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The largest known blue topaz stone, owned by philanthropist Maurice Ostro, is displayed to media at the Natural History Museum in London

THE WORLD’S biggest chunk of cut blue topaz gemstone has been unveiled 30 years after it was discovered by a swashbuckling British adventurer likened to Indiana Jones.

Max Ostro escaped death at the hands of the Nazis, braved malaria, and avoided piranha fish in his quest to find beautiful gems.

The stunning 9,381 carat stone will soon be on show in the National History Museum, so experts are unable to give an idea of its value because of insurance reasons.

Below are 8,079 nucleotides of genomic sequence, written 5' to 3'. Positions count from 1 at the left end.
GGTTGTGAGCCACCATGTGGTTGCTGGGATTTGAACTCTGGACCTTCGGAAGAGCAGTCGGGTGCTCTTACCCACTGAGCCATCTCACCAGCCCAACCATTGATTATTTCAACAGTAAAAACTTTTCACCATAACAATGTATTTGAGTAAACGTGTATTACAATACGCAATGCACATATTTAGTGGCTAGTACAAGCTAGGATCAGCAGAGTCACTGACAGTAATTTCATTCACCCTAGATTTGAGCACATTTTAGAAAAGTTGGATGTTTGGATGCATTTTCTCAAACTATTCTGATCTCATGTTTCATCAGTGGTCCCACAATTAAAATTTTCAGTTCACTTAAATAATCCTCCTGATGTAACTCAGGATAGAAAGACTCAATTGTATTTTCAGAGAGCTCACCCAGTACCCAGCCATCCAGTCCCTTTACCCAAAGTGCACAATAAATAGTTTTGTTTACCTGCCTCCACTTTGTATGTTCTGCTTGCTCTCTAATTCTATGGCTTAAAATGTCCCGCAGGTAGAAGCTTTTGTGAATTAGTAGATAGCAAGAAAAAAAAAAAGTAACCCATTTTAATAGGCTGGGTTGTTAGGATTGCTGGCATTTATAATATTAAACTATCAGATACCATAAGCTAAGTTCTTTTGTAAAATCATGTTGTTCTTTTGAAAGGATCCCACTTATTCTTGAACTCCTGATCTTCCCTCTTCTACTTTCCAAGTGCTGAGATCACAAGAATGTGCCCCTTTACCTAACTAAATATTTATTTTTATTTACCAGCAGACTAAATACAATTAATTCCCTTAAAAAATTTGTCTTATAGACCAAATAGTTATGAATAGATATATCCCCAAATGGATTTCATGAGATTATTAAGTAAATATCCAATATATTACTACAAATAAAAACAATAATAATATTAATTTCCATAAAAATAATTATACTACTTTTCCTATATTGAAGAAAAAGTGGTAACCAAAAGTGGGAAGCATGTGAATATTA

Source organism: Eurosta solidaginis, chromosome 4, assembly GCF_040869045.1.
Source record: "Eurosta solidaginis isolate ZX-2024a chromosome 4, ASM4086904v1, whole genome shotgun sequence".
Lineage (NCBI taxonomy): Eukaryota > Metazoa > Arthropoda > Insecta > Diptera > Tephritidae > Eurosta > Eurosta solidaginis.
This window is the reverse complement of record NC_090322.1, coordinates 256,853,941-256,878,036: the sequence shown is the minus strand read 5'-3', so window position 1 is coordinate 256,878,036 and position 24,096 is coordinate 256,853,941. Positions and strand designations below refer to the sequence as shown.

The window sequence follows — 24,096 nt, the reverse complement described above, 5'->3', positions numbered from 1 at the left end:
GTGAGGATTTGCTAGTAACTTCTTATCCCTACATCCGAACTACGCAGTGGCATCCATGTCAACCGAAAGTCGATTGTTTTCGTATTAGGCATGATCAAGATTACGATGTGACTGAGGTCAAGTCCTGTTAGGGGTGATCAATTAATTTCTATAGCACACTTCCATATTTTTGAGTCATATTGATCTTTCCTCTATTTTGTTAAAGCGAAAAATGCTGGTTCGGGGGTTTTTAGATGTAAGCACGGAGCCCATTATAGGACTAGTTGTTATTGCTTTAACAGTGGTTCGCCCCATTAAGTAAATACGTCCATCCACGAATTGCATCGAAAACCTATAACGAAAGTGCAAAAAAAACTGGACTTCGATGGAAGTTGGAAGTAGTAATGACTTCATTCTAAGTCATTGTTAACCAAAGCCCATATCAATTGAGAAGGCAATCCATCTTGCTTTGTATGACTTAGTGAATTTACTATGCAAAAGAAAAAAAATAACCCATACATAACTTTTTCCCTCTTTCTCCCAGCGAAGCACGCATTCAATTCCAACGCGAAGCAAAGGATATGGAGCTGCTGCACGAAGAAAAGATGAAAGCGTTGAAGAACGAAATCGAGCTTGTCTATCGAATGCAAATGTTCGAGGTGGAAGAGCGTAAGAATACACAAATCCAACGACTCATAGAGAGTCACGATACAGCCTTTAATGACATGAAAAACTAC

However specialists have said the 2kg gem, about the size of a rugby ball, is certainly “worth millions” and is “essentially priceless”.

Ostro discovered the flawless blue stone in its natural form deep in the Amazon rainforest in Brazil in the mid 1980s.

The largest known topaz stone, is held for photographing before it is made available to view at the Natural History Museum in London
The sparkling gem has been locked away in the Ostro family’s vaults ever since.

When Max passed away six years ago, his entrepreneur and philanthropist son Maurice Ostro OBE decided to use the family business to help in his charitable work.


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